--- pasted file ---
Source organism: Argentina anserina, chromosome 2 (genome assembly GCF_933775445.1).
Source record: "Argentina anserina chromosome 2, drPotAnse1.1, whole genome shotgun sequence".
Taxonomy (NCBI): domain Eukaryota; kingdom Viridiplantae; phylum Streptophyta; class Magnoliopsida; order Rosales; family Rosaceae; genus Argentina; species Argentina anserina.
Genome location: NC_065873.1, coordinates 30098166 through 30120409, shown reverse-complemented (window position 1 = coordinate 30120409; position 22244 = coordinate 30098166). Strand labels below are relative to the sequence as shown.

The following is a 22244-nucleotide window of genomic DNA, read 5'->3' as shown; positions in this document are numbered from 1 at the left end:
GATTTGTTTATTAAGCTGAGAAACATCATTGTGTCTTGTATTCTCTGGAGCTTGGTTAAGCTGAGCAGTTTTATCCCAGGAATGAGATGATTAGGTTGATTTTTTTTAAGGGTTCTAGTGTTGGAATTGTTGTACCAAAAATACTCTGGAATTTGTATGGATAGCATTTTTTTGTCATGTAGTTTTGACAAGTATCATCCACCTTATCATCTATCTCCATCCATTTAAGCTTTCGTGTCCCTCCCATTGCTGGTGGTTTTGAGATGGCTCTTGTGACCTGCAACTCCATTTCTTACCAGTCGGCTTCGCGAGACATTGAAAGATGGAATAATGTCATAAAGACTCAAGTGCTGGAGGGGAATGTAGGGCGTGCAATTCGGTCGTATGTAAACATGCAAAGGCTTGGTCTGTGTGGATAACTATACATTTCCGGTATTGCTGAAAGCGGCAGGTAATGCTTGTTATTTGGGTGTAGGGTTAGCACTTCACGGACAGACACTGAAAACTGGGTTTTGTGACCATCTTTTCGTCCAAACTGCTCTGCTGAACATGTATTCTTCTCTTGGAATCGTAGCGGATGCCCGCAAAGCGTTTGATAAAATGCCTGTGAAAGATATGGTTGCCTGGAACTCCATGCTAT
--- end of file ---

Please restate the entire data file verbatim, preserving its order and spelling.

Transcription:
Source organism: Argentina anserina, chromosome 2 (genome assembly GCF_933775445.1).
Source record: "Argentina anserina chromosome 2, drPotAnse1.1, whole genome shotgun sequence".
Taxonomy (NCBI): domain Eukaryota; kingdom Viridiplantae; phylum Streptophyta; class Magnoliopsida; order Rosales; family Rosaceae; genus Argentina; species Argentina anserina.
Genome location: NC_065873.1, coordinates 30098166 through 30120409, shown reverse-complemented (window position 1 = coordinate 30120409; position 22244 = coordinate 30098166). Strand labels below are relative to the sequence as shown.

The following is a 22244-nucleotide window of genomic DNA, read 5'->3' as shown; positions in this document are numbered from 1 at the left end:
GATTTGTTTATTAAGCTGAGAAACATCATTGTGTCTTGTATTCTCTGGAGCTTGGTTAAGCTGAGCAGTTTTATCCCAGGAATGAGATGATTAGGTTGATTTTTTTTAAGGGTTCTAGTGTTGGAATTGTTGTACCAAAAATACTCTGGAATTTGTATGGATAGCATTTTTTTGTCATGTAGTTTTGACAAGTATCATCCACCTTATCATCTATCTCCATCCATTTAAGCTTTCGTGTCCCTCCCATTGCTGGTGGTTTTGAGATGGCTCTTGTGACCTGCAACTCCATTTCTTACCAGTCGGCTTCGCGAGACATTGAAAGATGGAATAATGTCATAAAGACTCAAGTGCTGGAGGGGAATGTAGGGCGTGCAATTCGGTCGTATGTAAACATGCAAAGGCTTGGTCTGTGTGGATAACTATACATTTCCGGTATTGCTGAAAGCGGCAGGTAATGCTTGTTATTTGGGTGTAGGGTTAGCACTTCACGGACAGACACTGAAAACTGGGTTTTGTGACCATCTTTTCGTCCAAACTGCTCTGCTGAACATGTATTCTTCTCTTGGAATCGTAGCGGATGCCCGCAAAGCGTTTGATAAAATGCCTGTGAAAGATATGGTTGCCTGGAACTCCATGCTAT